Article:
Quote
The current FCC rules limit the amp gain to 15 db. But it does not apply to a digital input.

How is it that the 15 dB limit does not apply to digital? The regulations don't seem to grant such an exemption:

Quote
Not be capable of amplifying the input RF power (driving signal) by more than 15 dB gain. Gain is defined as the ratio of the input RF power to the output RF power of the amplifier where both power measurements are expressed in peak envelope power or mean power.  


- Glenn W9IQ


There is NO power at digital input - only a number usually representing a value between -1 and +1 at each sample.  Actually the best interface will be the optical one - thus not even electric connection between exciter and amplifier.
« Last Edit: July 13, 2019, 05:42:17 PM by AC2RY » Logged
W9IQ
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Posts: 3211




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« Reply #25 on: July 13, 2019, 05:48:22 PM »

Humorous...

- Glenn W9IQ
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- Glenn W9IQ

I never make a mistake. I thought I did once but I was wrong.
SM0AOM
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Posts: 253




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« Reply #26 on: July 14, 2019, 01:04:11 AM »


Harmonic stability can also be a case of making sure the exciter terminates harmonic power coming back down the link cable reasonably (Most don't), which is one of those things that makes me feel that building a transmitter usually trumps building an amplifier, much easier to the the transmitter case right when you control the whole damn chain, and it is not like small signal doings are notably expensive these days. The upside of dumping 90% of the exciter power into a pad is that a 10dB pad at least guarantees a 20dB return loss for the harmonics heading towards the rig, directly connecting puts the output part of the LPF across the gate network (phase rotated by the length of cable), this is not good.

This is quite often overlooked.
It turns out that limiting stage gains using feedback is very good for IMD suppression.

When the transition between bipolar and VMOS transistor came in the late 80s many designers used the increased stage gains for simplifying the transmitters. This often caused worse IMD performance compared to the bipolar chains.

Another aspect was that the low-pass filters at the output needed to have a "harmonic dump" as otherwise the reflected harmonics into the VMOS amplifiers made IMD performance markedly worse. It appears that reflected harmonics have less influence in bipolar transistor amplifiers.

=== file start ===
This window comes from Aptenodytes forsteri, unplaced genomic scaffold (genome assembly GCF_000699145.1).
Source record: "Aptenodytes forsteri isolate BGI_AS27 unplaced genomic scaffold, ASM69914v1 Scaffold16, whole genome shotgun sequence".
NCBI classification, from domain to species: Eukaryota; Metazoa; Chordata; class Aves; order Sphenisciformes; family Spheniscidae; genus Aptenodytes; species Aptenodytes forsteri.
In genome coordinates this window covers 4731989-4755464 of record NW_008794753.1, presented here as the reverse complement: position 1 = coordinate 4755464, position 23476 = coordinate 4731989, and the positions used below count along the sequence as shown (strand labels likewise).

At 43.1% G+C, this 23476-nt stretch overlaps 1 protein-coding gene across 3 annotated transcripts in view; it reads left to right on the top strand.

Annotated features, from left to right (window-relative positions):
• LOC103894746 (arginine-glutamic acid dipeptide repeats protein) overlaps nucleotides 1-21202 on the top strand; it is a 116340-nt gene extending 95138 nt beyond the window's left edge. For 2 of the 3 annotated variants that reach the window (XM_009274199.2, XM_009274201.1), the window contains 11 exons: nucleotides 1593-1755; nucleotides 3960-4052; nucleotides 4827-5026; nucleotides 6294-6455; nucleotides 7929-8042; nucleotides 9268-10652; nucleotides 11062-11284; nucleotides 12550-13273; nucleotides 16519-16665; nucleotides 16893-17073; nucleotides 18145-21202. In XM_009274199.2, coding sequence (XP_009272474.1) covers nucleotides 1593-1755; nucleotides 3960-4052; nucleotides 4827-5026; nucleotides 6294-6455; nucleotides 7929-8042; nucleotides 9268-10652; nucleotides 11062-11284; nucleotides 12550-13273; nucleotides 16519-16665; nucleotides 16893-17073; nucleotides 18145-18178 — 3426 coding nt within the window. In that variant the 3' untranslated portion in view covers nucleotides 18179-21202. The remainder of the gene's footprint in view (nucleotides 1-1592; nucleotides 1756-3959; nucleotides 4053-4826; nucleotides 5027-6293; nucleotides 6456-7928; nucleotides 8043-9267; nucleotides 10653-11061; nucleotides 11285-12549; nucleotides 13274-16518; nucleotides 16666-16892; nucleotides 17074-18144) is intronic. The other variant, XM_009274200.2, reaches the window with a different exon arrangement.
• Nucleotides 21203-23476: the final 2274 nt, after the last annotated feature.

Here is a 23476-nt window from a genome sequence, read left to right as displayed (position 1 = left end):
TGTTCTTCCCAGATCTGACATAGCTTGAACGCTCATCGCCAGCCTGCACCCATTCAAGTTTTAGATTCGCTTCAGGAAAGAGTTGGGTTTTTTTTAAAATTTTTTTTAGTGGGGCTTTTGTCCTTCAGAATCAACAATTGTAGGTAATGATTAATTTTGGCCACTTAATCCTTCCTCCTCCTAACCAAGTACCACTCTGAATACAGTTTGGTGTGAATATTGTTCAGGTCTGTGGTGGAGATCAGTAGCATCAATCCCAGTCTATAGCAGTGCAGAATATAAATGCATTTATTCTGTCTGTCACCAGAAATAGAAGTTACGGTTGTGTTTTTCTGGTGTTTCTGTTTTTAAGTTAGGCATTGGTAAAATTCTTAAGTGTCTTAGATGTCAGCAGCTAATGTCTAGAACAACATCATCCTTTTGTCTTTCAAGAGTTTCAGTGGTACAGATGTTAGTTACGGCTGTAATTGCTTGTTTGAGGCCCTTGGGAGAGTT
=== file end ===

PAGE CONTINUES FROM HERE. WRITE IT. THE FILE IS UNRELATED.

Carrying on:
Making an ISB-rated VMOS or LDMOS power amplifier is a major undertaking, and needs careful attention to feedback and gain distribution.
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W1VT
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« Reply #27 on: July 14, 2019, 04:48:09 AM »

Making an ISB-rated VMOS or LDMOS power amplifier is a major undertaking, and needs careful attention to feedback and gain distribution.

With relatively affordable standalone spectrum analyzers and other cheaper alternatives  you no longer need a facility like the ARRL Lab to build and test something like that.
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W1BR
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Posts: 4178




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« Reply #28 on: July 14, 2019, 07:33:45 AM »

A clean two or three tone signal source is the problem for most of us.  Have the spectrum analyzers, but generating 100 watts with low IMD takes some work.
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M0HCN
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Posts: 566




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« Reply #29 on: July 14, 2019, 08:04:51 AM »

It is somewhat unclear to me that the optimum harmonic termination for linearity is actually the same as the 50R design value of the fundamental termination.

It is well known that playing with reflected harmonics can make a meaningful difference to efficiency, but I do wonder if there is another point where they can make a real difference to linearity? Anyone got a reference to the theory on this?

As to IMD test sources, If your rig is worse then the amp you are working on, fix the rig first, it will make more difference!

Note that high power single tone sources do not impose a linearity requirement, so a pair of class C 1kW stages can produce two tones that can then be combined in the usual way with 13dB of losses and still get your 100W of drive.

Regards, Dan.